Forward-facing, full-figure portrait of a young woman seated in an armchair. She has a distant and contemplative expression, with her eyes gazing downward to the left and her head also tilted slightly in that direction. She has dark hair neatly parted down the centre and tied away from the face and wears a floor-length black dress, which reveals the shoulders, has short sleeves trimmed with black lace, and a small posy of red flowers fixed to the bodice. Seated well back and resting both hands on her red upholstered chair, she has allowed a letter to fall from her hand into her lap. The background is dark and without detail contrasting with her pale skin.
Gallery text panel The Pre-Raphaelites in their Time Britain's first and best-known radical art movement emerged from within the Royal Academy in 1848. Its original members were rebellious art students who were disillusioned with contemporary practice. They looked back to Italian art before Raphael, seeing the pre-1500 period as one of great sincerity. They called themselves the Pre-Raphaelite Brotherhood. In an age of rapid industrial and urban expansion, Pre-Raphaelite artists like Rossetti, Hunt and Millais, and pioneering design reformers such as William Morris, sought a return to pre-industrial values of art and design in truth to nature and materials, and good workmanship. In addition, the arts of the Middle Ages and Middle East were important sources of stylistic inspiration. The Bible, literature and contemporary life were preferred over subjects derived from classical mythology. The Brotherhood also rejected contrived studio lighting and took canvases outside to paint directly from nature. Although attempting to convey exactly what they saw, they created a heightened reality of dream-like intensity with minute details and bright, dazzling colours. Their art was a new kind of history painting for a new age.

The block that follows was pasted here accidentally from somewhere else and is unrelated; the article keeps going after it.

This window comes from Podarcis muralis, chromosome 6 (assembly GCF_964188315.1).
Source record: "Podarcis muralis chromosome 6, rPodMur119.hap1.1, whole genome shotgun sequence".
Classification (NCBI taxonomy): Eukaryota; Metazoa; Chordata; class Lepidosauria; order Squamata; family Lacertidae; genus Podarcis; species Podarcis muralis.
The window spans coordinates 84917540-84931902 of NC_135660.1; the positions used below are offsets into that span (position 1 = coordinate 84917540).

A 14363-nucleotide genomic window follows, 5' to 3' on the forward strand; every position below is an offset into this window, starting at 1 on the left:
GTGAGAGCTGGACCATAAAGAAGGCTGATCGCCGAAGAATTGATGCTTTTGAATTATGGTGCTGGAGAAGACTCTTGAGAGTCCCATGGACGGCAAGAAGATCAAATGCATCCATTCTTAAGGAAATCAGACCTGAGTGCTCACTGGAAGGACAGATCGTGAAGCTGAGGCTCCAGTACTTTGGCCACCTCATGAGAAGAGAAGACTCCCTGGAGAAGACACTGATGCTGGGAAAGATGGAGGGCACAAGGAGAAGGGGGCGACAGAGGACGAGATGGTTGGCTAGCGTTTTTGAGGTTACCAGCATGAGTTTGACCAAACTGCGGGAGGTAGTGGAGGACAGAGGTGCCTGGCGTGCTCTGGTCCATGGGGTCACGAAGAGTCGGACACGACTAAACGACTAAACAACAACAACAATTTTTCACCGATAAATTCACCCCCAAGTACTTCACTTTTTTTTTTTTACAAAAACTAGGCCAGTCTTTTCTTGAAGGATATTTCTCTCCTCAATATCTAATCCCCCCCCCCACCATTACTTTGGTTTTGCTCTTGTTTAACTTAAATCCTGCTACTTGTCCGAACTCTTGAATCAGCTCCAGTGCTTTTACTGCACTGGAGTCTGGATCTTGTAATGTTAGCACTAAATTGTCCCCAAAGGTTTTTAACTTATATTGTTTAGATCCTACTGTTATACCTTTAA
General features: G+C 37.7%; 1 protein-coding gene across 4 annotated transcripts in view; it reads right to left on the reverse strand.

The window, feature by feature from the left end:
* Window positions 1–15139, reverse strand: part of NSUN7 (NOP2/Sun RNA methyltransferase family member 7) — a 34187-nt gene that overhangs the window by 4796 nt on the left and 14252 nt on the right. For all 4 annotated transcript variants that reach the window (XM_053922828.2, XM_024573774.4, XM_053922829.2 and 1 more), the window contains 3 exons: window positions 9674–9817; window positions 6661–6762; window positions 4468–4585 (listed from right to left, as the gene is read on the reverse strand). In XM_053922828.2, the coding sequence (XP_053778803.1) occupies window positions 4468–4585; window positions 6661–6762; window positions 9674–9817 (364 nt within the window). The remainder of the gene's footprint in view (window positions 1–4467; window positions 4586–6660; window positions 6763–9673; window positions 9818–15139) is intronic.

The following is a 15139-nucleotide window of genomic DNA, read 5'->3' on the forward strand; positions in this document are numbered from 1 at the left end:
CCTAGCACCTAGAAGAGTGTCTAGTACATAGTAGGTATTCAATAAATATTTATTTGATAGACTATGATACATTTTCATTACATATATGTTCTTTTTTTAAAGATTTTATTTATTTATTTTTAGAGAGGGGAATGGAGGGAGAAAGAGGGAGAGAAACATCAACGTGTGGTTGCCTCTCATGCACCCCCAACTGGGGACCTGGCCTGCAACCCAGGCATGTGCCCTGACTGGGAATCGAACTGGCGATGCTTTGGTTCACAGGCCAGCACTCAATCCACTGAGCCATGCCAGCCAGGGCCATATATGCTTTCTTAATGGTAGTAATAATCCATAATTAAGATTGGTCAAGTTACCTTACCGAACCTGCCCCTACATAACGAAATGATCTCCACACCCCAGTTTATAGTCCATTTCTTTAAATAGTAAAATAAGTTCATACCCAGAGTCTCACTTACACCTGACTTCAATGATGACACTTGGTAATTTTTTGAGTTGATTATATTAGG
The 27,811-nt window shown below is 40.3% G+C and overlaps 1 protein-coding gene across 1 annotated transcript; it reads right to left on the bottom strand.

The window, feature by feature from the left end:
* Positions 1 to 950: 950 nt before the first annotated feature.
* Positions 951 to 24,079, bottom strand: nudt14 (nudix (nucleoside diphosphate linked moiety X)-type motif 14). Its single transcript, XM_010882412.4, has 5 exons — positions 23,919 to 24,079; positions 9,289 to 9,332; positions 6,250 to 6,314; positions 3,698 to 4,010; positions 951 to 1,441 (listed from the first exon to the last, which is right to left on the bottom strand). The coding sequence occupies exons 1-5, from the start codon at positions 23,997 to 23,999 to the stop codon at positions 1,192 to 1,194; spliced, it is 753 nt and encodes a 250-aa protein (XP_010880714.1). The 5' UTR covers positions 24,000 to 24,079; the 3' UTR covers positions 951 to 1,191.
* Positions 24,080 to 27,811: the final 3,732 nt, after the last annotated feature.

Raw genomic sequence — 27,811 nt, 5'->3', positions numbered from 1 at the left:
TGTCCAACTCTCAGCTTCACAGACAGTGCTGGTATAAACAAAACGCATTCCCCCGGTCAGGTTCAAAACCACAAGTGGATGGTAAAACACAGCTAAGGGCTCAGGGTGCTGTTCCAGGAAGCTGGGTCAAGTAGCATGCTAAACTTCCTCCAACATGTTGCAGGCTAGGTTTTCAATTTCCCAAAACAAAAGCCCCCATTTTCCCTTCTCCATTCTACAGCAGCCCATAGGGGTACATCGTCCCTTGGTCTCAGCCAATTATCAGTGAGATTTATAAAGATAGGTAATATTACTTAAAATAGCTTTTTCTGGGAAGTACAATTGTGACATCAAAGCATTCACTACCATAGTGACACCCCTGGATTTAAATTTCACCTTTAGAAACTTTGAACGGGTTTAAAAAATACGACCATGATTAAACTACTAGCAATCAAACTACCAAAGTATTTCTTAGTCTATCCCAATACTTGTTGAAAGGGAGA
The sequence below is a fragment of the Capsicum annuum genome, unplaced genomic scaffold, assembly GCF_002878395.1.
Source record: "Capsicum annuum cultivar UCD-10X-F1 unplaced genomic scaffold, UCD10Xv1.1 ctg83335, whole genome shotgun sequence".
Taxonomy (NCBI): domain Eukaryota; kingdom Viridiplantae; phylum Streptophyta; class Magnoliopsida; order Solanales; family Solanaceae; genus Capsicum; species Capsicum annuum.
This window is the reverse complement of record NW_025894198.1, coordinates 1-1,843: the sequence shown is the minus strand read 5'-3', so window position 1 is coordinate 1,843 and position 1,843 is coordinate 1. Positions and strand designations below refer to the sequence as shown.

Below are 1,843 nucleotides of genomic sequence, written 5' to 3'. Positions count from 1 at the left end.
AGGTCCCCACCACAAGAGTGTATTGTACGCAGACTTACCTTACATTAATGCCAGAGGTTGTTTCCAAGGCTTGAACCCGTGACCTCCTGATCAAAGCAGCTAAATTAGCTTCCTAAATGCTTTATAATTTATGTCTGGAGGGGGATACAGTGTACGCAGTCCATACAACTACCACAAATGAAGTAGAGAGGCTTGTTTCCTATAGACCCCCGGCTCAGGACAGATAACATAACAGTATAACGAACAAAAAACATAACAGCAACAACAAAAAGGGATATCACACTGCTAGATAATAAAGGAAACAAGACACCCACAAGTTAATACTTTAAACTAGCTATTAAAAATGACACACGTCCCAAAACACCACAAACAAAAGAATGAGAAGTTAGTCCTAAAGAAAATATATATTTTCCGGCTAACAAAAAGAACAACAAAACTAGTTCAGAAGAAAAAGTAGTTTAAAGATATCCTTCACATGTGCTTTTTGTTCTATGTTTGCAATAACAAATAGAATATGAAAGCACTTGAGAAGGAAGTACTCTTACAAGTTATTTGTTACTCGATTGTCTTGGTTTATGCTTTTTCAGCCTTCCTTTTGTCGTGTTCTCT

unframed: 35.2cm x 24.9cm
framed: 64.5cm x 53.7cm
Place of creation
[G7] Manchester Art Gallery - Gallery 7
© Manchester Art Gallery